Sleep position after Hip Replacement


I am due to have a total hip replacement soon and my main concern is how on earth, as a very restless sleeper, I am going to keep "in position" during sleep. I don't think ordinary pillows strategically placed will stop me tossing and turning, potentially causing harm to the new joint. Has anyone tried the special Hip Abduction Pillows that I have seen advertised?


  • Tom
    Tom Member Posts: 522

    Hello, @YvonneKelly y and welcome to the forum.

    I see that you are concerned at the implications of your sleep issues and the upcoming hip replacement. This is a link to a current relevant discussion on the forum, that I hope you will find helpful.

    Here are other links from our website:

    Please let us know how your surgery goes and the best of luck.


  • RogerBill
    RogerBill Member Posts: 223

    Hi @YvonneKelly I had my hip replacement operation three weeks ago. Before then I was a restless sleeper constantly searching for a comfortable position. Since the operation I find I'm not restless in that way. I position myself close to the side of the bed (I was told to sleep on the same side of the bed as my operated hip. On the other side I have a couple of pillows and a knee pillow between my legs. I only use a knee pillow because I already had it. A friend's wife bought a hip abduction pillow and finds it good.

    However, I'm very much looking forward to the time when I no longer have to sleep on my back. I've been told this'll be six weeks after the operation. During the night I get stiff, ache and wake every two hours, sometimes less. I find if I get up and potter around for a few minutes eases the aches and stiffness and is better than lying in bed trying to get back to sleep. Another problem is soreness on the back of my heels. An old rolled up body warmer to raise the ankles and provide some softer support helps. The hospital bed had a heel pad to prevent pressure sores but these are expensive at around £150.

  • Coddfish
    Coddfish Member Posts: 85

    Hi @YvonneKelly It will depend on whether you are having posterior surgery (where they go in through your thigh) or anterior surgery (from the front). There are fewer restrictions on movement following anterior surgery, but it’s not suitable for everyone and each surgeon will have their own preference.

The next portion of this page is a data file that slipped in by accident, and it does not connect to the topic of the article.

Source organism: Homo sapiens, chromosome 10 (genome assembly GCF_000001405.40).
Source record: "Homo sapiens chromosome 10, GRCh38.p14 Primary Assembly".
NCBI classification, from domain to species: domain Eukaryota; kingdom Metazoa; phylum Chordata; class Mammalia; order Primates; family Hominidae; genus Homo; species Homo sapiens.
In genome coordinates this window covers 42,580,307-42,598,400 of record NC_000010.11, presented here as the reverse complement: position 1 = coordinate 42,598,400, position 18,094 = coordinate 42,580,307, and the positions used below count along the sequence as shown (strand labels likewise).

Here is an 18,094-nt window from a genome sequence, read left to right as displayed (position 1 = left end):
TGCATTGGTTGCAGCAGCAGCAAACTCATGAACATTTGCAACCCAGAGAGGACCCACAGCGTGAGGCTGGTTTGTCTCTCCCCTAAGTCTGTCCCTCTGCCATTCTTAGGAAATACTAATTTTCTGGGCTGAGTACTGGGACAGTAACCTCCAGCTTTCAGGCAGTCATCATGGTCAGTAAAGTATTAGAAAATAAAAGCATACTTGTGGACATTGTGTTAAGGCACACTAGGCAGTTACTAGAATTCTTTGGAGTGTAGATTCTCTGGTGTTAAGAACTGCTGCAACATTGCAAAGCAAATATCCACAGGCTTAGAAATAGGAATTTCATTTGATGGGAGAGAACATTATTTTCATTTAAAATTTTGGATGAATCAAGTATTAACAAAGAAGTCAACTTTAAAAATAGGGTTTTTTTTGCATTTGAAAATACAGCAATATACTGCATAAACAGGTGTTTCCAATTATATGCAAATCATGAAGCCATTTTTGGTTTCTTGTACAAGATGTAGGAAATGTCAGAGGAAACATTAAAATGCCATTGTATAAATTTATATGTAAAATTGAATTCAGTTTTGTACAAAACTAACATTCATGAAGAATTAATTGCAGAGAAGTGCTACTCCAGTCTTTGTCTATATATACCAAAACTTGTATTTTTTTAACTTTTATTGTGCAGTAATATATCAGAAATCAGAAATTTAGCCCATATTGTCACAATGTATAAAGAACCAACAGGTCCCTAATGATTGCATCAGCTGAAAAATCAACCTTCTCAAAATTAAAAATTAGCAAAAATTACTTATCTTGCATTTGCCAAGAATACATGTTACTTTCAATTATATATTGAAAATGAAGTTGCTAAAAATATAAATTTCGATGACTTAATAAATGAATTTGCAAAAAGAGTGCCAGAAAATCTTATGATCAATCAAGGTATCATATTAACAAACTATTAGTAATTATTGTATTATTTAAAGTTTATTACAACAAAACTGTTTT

I had my right hip replaced with posterior surgery 5 and a half weeks ago. The standard advice is sleep on your back for 6 weeks, but my surgeon also said I would eventually roll over and it would probably be ok. The issue when sleeping on your ‘good side’ is stopping your operated leg crossing the midline, most people sleep on their sides with the upper leg over (in the recovery position), which is a dislocation risk immediately following a posterior surgery. Lying on the operated side doesn’t risk this but means lying on the wound, which is also not recommended in the early phase. There is also internal healing going on, and I think lying on your back is the most comfortable position given all of this.

    I got one of the triangular wedge shaped pillows and I variously put that between my knees, or put a standard pillow under my knees. Both seem to stop me rolling and it depends whether I feel more comfortable with my legs straight out, or with my knees raised. I find I sleep in 2 hour blocks, wake up really thirsty (presumably mouth open because I am on my back), and end up in a cycle of drinking copious amounts of water, then going to the loo. It’s been a bit easier since it cooled down. At about 4 weeks, I started experimenting lying on my left side with both the wedge and a pillow between my legs to stop the operated leg coming over. It’s not great because it’s not a natural position, it makes it difficult to know what to do with your arms. My tolerance of it is gradually increasing - at first it was immediately uncomfortable, now it’s in the repertoire of positions I can lie in for an hour or two. Tolerance on the operated leg is still much lower.

    It’s all a bit of a pain, but quite short term. You will get through it.

  • Lilymary
    Lilymary Member Posts: 1,742

    I had my left hip replaced 6 months ago. I also persevered with the six weeks sleeping on my back, despite normally being a front sleeper. To start with you'll be so tired you'll sleep hanging on the clothes line! I didn't think I'd cope but if you just resign yourself to it and make yourself as comfortable as possible you'll be surprised how you manage. I had a lot of post op pain (this isn't usual) so I slept on a long line of fluffy pillows from shoulders to knees, and with my feet propped on my knee pillow(!) to keep my heels off the matress and causing pressure sores. It worked fine. As a back up I had my crutches on the bed next to me so if I did roll over I'd land on them and wake myself up, but actually it never happened.

    The only sleep drawback for me was sleeping on my back gave me terrible restless legs, which did a one man tango for hours most nights and drove me crazy. I was also very stiff in the morning, but I soon loosened up once out of bed. I did occasionally roll onto my side to reach for something, but my hip felt so odd and "unstable" (not that it was) that I avoided doing it again and subconsciously this kept me on my back. However, I was fine after 7 weeks, normal postural service was resumed and the restless legs stopped overnight. I still sleep with a knee pillow to keep my legs spaced, as I find my hip is a bit sore without it, but it's not a major issue.